Getting More Entertainment From Your Game Console

An introduction to streaming media from your computer and the Internet to your game console

Today's game consoles do much more than those of just ten years ago. Consoles like the Xbox 360™ and PlayStation® 3 give you high-definition multi-layered graphics and detailed surround sound. They also second as movie and music players for physical media (i.e. DVDs, CDs, and flash drives), and, along with the Nintendo Wii™, can play select online content. They've truly become entertainment hubs.

In this article, we're going to take an in-depth look at the networking capabilities of the three to help you choose if you're shopping for a console, or to help you figure out what you can expect if you already own one.

How do consoles "network"?

All three of the consoles we'll talk about can connect to your home network via an Ethernet port or built-in Wi-Fi® (see the details for each at the bottom of this page). This means that they're able to play various types of media using that connection, depending on the capabilities of the console.

There are two main types of networking that we're going to discuss, and both of them involve "streaming" media. Streaming means continually sending data from one place to another. In this case, the data is being streamed over a wired or wireless Internet connection from an outside source to your game console. The great thing about streaming media is that unlike physical media, you won't have to find physical space for it, like CDs on a CD rack. You can stream it and enjoy it, and then forget it. But it'll still be available on the other source when you're ready to stream it again.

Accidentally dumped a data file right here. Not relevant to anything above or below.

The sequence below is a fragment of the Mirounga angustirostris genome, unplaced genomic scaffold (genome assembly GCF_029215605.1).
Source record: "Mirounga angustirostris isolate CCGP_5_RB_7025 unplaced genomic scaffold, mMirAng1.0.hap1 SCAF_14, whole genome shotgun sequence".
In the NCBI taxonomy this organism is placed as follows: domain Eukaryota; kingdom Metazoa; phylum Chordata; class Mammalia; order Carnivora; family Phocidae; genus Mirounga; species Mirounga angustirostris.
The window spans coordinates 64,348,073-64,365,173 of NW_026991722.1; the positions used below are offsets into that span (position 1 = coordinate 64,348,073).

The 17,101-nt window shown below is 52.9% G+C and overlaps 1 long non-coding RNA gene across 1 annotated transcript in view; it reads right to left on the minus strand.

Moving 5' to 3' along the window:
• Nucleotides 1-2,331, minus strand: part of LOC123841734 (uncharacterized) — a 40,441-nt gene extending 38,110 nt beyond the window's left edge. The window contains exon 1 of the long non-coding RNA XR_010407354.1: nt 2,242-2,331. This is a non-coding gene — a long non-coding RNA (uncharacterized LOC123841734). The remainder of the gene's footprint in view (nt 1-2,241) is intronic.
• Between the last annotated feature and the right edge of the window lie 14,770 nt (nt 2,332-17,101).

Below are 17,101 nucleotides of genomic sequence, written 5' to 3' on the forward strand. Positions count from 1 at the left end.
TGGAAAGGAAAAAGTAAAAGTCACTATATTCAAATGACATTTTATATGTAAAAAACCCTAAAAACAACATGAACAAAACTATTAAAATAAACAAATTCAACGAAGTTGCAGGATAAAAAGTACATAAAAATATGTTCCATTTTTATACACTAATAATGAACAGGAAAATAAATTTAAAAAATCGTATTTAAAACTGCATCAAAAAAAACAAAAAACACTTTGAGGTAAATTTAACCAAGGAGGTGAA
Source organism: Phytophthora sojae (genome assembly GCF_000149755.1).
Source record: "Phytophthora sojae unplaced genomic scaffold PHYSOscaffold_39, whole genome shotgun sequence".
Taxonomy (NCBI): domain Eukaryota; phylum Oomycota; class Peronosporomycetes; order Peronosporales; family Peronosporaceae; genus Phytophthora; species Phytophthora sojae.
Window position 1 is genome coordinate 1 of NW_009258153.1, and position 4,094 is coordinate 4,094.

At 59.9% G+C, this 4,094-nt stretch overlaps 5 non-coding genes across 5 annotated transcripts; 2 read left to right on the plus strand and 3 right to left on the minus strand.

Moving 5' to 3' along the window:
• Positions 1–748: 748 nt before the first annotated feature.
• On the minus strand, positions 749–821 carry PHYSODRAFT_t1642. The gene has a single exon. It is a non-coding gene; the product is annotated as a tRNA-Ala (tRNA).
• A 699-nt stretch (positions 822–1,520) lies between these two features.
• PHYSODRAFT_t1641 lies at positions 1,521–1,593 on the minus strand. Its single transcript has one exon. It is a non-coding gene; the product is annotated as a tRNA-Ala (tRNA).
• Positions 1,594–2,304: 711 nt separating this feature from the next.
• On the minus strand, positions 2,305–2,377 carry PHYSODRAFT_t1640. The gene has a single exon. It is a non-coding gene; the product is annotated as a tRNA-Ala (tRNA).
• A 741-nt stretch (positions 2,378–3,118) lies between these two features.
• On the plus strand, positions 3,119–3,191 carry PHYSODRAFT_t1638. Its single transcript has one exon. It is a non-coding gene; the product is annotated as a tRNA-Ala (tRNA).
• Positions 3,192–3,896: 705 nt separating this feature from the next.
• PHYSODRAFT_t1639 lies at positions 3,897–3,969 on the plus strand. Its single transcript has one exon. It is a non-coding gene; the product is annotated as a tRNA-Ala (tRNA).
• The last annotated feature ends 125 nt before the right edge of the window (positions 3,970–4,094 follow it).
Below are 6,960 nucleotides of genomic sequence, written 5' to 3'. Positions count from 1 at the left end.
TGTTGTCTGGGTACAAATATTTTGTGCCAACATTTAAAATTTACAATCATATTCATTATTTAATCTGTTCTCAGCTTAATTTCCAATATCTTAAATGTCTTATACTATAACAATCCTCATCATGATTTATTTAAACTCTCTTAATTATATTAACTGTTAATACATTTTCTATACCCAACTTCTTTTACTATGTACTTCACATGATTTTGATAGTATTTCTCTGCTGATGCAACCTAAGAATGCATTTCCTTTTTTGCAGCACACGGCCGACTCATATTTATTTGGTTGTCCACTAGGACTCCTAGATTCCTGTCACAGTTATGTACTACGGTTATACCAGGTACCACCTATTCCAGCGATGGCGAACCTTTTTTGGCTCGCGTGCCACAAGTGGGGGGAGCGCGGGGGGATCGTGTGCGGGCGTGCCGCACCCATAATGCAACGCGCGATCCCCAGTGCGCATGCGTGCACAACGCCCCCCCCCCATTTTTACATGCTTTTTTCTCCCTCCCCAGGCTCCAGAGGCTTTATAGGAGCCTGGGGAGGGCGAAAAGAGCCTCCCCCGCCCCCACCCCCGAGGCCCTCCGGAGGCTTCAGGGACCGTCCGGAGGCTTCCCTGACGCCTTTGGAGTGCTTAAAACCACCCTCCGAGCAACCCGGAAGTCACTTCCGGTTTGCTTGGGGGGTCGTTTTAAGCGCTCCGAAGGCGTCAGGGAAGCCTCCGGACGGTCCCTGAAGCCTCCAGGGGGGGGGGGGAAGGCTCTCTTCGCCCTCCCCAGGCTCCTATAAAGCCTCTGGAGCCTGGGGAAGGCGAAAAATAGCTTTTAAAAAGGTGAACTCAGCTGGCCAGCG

DLNA

The first way you can enjoy the multimedia capabilities of your game console involves your computer. Your computer is a rich source for media. Most people store their family photos, home movies, and digital music collection on their computer. But isn't the tiny screen on your computer kind of limiting? Many devices, including two of three game consoles we'll discuss, have the ability to play media streamed from your computer. You can enjoy your music on your home theater system, or view movies and photos that you have stored on your computer on your large high-def TV.

DLNA

The second type of networking involves the Internet. You may already be aware of services like Netflix®, YouTube™, and Last.fm, which stream movies, videos, and music (respectively) to your computer. With a game console, you can enjoy these services or similar ones, depending on the console. It's like having an endless supply of music and movies, and it won't take up any additional space in your house.

Getting started

We'll get into the details of what each console can do in the next section. But first, lets talk about setting up your network connection. Both wired and wireless home networks will work. But if you have a wireless router set up, you'll need to choose your network name and enter in your password (if you have one) on your console to connect.

You should also make sure that your game console and the operating system on your computer are both up to date with any recent software updates. If you're not sure, see the manufacturer's site to find out when the last software update was released, or run a quick check for updates on your computer.